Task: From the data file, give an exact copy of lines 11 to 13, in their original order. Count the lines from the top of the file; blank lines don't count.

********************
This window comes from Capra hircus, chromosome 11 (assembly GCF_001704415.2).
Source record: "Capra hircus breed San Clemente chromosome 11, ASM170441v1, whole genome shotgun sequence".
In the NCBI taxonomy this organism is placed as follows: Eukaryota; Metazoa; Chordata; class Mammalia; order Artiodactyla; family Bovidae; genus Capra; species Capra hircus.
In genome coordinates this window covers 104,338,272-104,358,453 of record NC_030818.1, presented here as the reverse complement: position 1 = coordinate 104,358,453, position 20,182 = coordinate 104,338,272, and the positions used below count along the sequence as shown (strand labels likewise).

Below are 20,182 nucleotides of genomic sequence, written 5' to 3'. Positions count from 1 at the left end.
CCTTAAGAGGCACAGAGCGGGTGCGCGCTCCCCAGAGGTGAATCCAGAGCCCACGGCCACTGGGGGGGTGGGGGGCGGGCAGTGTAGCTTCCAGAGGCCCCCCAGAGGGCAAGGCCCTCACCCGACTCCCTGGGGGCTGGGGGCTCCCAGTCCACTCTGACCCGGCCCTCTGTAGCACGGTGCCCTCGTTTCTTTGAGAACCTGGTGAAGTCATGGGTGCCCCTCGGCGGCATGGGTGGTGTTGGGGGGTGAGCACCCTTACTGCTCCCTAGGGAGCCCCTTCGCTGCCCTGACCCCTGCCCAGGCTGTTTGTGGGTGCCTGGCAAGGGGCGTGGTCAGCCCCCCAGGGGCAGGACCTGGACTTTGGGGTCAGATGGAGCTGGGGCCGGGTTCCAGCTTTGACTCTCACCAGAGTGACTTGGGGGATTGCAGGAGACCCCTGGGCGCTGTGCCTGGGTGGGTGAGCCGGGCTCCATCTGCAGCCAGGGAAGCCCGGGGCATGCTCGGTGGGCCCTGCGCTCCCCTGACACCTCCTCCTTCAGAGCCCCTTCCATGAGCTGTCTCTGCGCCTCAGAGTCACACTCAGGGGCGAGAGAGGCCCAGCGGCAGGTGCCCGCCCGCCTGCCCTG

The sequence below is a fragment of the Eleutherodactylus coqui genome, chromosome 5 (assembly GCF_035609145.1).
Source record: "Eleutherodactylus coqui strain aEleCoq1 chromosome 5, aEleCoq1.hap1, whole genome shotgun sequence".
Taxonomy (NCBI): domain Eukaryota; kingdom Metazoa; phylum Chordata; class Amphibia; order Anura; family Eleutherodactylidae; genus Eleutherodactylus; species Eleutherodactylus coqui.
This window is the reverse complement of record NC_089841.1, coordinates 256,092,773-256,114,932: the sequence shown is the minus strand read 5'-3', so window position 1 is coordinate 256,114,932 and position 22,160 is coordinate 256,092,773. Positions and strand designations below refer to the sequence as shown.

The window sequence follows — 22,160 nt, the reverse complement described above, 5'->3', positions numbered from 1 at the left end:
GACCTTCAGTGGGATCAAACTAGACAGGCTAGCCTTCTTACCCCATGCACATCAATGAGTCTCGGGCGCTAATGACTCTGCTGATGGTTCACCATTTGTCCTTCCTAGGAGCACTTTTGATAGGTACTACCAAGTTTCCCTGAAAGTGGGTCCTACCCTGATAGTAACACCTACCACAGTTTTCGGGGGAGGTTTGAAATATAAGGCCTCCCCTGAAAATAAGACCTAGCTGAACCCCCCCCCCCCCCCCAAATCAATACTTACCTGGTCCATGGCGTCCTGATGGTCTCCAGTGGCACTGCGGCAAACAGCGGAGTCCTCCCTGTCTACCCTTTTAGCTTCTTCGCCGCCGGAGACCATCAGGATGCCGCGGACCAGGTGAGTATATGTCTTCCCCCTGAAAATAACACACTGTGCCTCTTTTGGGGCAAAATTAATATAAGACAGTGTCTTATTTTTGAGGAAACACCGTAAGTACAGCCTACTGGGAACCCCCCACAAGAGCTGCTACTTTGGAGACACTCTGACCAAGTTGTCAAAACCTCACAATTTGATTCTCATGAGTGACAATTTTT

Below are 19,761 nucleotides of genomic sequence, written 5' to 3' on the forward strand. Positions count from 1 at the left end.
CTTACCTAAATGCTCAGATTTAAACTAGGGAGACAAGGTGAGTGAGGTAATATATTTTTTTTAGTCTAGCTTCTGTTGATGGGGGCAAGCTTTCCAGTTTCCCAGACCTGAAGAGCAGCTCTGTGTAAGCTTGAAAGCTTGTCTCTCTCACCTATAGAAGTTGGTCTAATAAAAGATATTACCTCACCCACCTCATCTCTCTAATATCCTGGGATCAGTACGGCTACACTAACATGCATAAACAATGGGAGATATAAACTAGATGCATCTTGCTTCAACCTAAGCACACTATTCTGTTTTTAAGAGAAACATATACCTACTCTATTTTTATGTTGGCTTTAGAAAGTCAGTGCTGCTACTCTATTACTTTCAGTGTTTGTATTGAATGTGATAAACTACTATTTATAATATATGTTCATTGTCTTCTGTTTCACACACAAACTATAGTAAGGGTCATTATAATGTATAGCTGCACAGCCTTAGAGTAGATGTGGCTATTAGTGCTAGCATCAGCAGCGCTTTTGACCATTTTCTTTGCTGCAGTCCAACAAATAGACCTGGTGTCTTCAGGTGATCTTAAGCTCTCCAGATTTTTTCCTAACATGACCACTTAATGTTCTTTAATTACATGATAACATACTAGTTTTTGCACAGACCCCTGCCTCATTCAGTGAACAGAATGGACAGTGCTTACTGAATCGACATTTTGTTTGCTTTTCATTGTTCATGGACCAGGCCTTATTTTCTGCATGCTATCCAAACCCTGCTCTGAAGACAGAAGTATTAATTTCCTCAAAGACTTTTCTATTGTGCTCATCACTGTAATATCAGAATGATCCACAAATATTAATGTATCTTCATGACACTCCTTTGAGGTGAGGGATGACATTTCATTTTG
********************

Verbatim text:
The window sequence follows — 22,160 nt, the reverse complement described above, 5'->3', positions numbered from 1 at the left end:
GACCTTCAGTGGGATCAAACTAGACAGGCTAGCCTTCTTACCCCATGCACATCAATGAGTCTCGGGCGCTAATGACTCTGCTGATGGTTCACCATTTGTCCTTCCTAGGAGCACTTTTGATAGGTACTACCAAGTTTCCCTGAAAGTGGGTCCTACCCTGATAGTAACACCTACCACAGTTTTCGGGGGAGGTTTGAAATATAAGGCCTCCCCTGAAAATAAGACCTAGCTGAACCCCCCCCCCCCCCCCAAATCAATACTTACCTGGTCCATGGCGTCCTGATGGTCTCCAGTGGCACTGCGGCAAACAGCGGAGTCCTCCCTGTCTACCCTTTTAGCTTCTTCGCCGCCGGAGACCATCAGGATGCCGCGGACCAGGTGAGTATATGTCTTCCCCCTGAAAATAACACACTGTGCCTCTTTTGGGGCAAAATTAATATAAGACAGTGTCTTATTTTTGAGGAAACACCGTAAGTACAGCCTACTGGGAACCCCCCACAAGAGCTGCTACTTTGGAGACACTCTGACCAAGTTGTCAAAACCTCACAATTTGATTCTCATGAGTGACAATTTTT

Below are 19,761 nucleotides of genomic sequence, written 5' to 3' on the forward strand. Positions count from 1 at the left end.